US men unravel stereotypes by knitting
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US men unravel stereotypes by knitting

Pastime is 'not just for grandmas', say enthusiasts

US men unravel stereotypes by knitting
Gene Throwe is the coordinator of DC Men Knit, a club that meets a few times a month in the Washington area. (Photo: AFP)

COCKEYSVILLE, Maryland: Knitting has surged in popularity once again in the United States in this age of pandemics and self-care.

But on a sunny March afternoon just outside the nation's capital, one club of enthusiasts sets itself apart: the 10 or so people clicking their needles are men.

DC Men Knit meets twice a month in the Washington area to knit or crochet scarves, hats and blankets. The goal? Relaxation, friendship and reclaiming a pastime historically enjoyed by men and women.

The group's coordinator Gene Throwe says he hopes to "provide a safe space for men to knit together and trade our skills with one another, to help each other out, because knitting has for quite a while been viewed as a female vocation."

The 51-year-old Throwe, an office manager for a national association of nursing schools, puts some finishing touches on a brown sweater with a subtle golden pattern that he's been making on and off for years.

Like many of his fellow knitters, Throwe grew up watching his grandmother work magic with her needles. That feeling of nostalgia turned to regret as he watched the hobby fall by the wayside, in favor of more modern pursuits.

One day, he realised he could do something to revive it.

"Why do I have to expect the women to do it — I can do it too!" he recalled.

The members of DC Men Knit tend to spark a degree of fascination when they meet in public places — but no hostility or discrimination.

"It's always some grandmotherly type person that... stares at us, like we just landed from Mars," Throwe says with a laugh.

"And then they'll just start asking us questions about what we're working on."

'Not just for grandmas'

Historically, men have always been knitters, from those who ran lucrative medieval knitting guilds to the schoolboys in World War II Britain who made blankets for the troops.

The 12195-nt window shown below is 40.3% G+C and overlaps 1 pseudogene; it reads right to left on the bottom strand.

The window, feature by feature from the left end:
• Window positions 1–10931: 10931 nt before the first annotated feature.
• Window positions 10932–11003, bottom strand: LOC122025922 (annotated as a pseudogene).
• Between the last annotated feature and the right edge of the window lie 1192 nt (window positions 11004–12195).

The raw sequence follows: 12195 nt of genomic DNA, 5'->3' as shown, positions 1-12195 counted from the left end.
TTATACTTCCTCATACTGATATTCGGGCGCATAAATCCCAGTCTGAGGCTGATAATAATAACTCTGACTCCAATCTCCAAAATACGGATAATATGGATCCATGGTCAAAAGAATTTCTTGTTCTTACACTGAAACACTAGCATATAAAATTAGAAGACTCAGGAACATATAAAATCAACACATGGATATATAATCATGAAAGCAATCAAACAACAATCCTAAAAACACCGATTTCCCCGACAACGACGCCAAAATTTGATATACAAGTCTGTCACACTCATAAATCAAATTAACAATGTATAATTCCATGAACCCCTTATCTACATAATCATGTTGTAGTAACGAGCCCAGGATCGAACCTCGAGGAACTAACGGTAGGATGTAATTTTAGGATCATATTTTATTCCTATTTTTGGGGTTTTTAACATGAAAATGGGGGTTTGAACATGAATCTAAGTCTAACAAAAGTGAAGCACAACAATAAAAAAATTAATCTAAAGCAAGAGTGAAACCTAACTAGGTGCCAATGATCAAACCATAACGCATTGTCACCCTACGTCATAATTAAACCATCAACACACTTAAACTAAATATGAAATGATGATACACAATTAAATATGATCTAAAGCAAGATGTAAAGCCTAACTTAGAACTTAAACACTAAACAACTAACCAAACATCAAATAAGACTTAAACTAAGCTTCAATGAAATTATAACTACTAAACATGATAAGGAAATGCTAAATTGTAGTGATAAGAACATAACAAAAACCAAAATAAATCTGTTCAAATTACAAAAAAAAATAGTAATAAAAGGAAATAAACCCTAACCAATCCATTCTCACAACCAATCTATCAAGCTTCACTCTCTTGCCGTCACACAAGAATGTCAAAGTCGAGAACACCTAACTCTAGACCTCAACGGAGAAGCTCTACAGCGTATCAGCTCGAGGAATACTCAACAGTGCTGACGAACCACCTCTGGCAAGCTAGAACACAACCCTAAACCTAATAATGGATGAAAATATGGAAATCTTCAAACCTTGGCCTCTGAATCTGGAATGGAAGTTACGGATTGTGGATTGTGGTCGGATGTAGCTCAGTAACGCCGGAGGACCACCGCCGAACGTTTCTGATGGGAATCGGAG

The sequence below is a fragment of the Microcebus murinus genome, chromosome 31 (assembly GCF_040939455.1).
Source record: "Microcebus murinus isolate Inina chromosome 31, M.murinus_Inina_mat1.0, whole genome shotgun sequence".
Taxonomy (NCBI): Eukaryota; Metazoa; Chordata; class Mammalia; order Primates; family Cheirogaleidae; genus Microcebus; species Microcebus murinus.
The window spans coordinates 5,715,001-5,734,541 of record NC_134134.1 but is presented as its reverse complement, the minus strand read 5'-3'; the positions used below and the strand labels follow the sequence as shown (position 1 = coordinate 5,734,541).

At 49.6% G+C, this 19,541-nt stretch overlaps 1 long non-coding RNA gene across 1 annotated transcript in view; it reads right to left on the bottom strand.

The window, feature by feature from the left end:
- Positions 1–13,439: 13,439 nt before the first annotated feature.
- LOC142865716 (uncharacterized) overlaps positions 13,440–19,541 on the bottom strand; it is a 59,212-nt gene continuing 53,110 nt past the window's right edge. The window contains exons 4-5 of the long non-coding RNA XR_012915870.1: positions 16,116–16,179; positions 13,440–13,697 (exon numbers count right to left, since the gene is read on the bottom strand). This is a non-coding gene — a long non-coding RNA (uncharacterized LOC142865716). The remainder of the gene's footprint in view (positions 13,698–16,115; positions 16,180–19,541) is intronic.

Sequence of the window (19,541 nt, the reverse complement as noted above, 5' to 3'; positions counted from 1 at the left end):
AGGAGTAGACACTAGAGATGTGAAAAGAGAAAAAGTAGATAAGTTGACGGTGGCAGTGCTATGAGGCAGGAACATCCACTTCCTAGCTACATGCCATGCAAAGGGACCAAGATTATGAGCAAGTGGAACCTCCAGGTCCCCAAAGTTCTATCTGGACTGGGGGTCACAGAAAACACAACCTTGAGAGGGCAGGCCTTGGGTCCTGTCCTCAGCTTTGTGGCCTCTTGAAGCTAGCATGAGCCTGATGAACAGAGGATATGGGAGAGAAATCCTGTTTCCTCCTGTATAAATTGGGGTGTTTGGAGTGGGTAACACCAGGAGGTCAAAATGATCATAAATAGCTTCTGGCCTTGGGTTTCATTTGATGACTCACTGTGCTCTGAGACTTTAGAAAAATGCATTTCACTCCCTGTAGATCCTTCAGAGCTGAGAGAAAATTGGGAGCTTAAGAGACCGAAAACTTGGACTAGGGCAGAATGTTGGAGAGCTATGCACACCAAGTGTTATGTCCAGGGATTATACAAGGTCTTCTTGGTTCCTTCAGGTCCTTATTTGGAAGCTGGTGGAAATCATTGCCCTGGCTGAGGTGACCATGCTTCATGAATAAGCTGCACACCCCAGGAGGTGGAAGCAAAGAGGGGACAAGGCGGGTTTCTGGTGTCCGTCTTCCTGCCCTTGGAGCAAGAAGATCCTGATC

For those who are passionate about the craft, the latest craze is nothing out of the ordinary.

In his shorts in near-freezing temperatures, and a fanny pack around his waist, Sam Barsky doesn't fit the mold of the usual social media influencer. But he has nearly 500,000 followers on Instagram and TikTok combined.

Barsky — a self-styled "knitting artist" — has won over fans with his freehand knitting and his unique sweater designs, which are inspired by landscapes and nature, monuments or works of art.

Niagara Falls, Stonehenge, the New York City skyline, penguins, robots, the Wizard of Oz: Barsky takes it all on and has sweaters not just for Christmas but for every occasion — birthdays, Valentine's Day, Hanukkah, you name it.

He even has a sweater dedicated to... his sweaters, with about 30 of his creations knitted in miniature form. His work has been displayed at the American Visionary Art Museum in Baltimore.

"Knitting is not just for grandmas. Knitting is for anyone of any age or gender who wants to do it, who enjoys doing it," he told AFP in an interview at Oregon Ridge Nature Center in Cockeysville, Maryland, north of Baltimore.

It was in the park that he kept knitting when the coronavirus pandemic brought travel to a screeching halt.

The park's trees, some of which were painted in 2017 by people who overcame drug and alcohol addiction, have been immortalised on one of Barsky's sweaters against a golden background.

Pandemic side effects

While Barsky is keen to travel once again, he says the pandemic was not all bad for him personally: his TikTok account, which he opened in September 2020, quickly attracted a bigger following than the Instagram account he'd been using for years.

Once people were free to meet up in person again, his knitting circles "got much, much larger crowds because lots of other people picked up knitting in that period of time," he said.

Like breadmaking or pottery, knitting and other sewing arts were revitalised during the first months of the pandemic as a way for penned-in Americans to combat their boredom and anxiety — a scenario repeated around the world.

Even former first lady Michelle Obama has taken up the hobby, showing off the sweaters she made for president husband Barack in promotional appearances for her latest book.

In the DC Men Knit group, each member found a purpose.

For Throwe, knitting is reclaiming an art form that "can be modern and useful."

Devlin Breckenridge, a 48-year-old video game aficionado, says he wanted to "do something a little more creative... instead of digitally killing something," and knitting fit the bill.

And for Michael Manning, a 58-year-old retired government worker, the soothing repetitiveness of knitting is "just very relaxing."

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